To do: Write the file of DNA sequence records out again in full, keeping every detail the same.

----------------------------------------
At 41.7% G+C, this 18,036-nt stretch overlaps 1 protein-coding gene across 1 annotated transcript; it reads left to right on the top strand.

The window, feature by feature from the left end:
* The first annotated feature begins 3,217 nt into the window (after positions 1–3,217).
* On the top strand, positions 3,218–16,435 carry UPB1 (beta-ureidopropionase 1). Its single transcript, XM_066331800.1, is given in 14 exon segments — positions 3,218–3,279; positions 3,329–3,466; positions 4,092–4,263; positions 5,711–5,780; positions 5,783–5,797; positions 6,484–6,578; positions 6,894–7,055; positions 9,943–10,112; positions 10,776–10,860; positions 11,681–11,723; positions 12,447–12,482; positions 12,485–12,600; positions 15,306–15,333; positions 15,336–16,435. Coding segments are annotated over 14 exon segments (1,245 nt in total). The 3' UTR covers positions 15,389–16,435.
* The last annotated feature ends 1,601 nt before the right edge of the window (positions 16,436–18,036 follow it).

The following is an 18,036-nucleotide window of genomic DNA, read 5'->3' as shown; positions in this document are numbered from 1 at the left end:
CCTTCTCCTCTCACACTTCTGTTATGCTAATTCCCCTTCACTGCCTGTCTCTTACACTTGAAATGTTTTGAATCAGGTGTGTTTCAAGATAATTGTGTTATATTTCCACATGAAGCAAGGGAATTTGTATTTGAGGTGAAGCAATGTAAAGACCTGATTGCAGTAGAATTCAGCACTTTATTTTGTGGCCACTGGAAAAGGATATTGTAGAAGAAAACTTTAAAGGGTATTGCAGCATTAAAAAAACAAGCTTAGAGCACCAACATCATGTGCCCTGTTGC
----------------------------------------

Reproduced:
At 41.7% G+C, this 18,036-nt stretch overlaps 1 protein-coding gene across 1 annotated transcript; it reads left to right on the top strand.

The window, feature by feature from the left end:
* The first annotated feature begins 3,217 nt into the window (after positions 1–3,217).
* On the top strand, positions 3,218–16,435 carry UPB1 (beta-ureidopropionase 1). Its single transcript, XM_066331800.1, is given in 14 exon segments — positions 3,218–3,279; positions 3,329–3,466; positions 4,092–4,263; positions 5,711–5,780; positions 5,783–5,797; positions 6,484–6,578; positions 6,894–7,055; positions 9,943–10,112; positions 10,776–10,860; positions 11,681–11,723; positions 12,447–12,482; positions 12,485–12,600; positions 15,306–15,333; positions 15,336–16,435. Coding segments are annotated over 14 exon segments (1,245 nt in total). The 3' UTR covers positions 15,389–16,435.
* The last annotated feature ends 1,601 nt before the right edge of the window (positions 16,436–18,036 follow it).

The following is an 18,036-nucleotide window of genomic DNA, read 5'->3' as shown; positions in this document are numbered from 1 at the left end:
CCTTCTCCTCTCACACTTCTGTTATGCTAATTCCCCTTCACTGCCTGTCTCTTACACTTGAAATGTTTTGAATCAGGTGTGTTTCAAGATAATTGTGTTATATTTCCACATGAAGCAAGGGAATTTGTATTTGAGGTGAAGCAATGTAAAGACCTGATTGCAGTAGAATTCAGCACTTTATTTTGTGGCCACTGGAAAAGGATATTGTAGAAGAAAACTTTAAAGGGTATTGCAGCATTAAAAAAACAAGCTTAGAGCACCAACATCATGTGCCCTGTTGC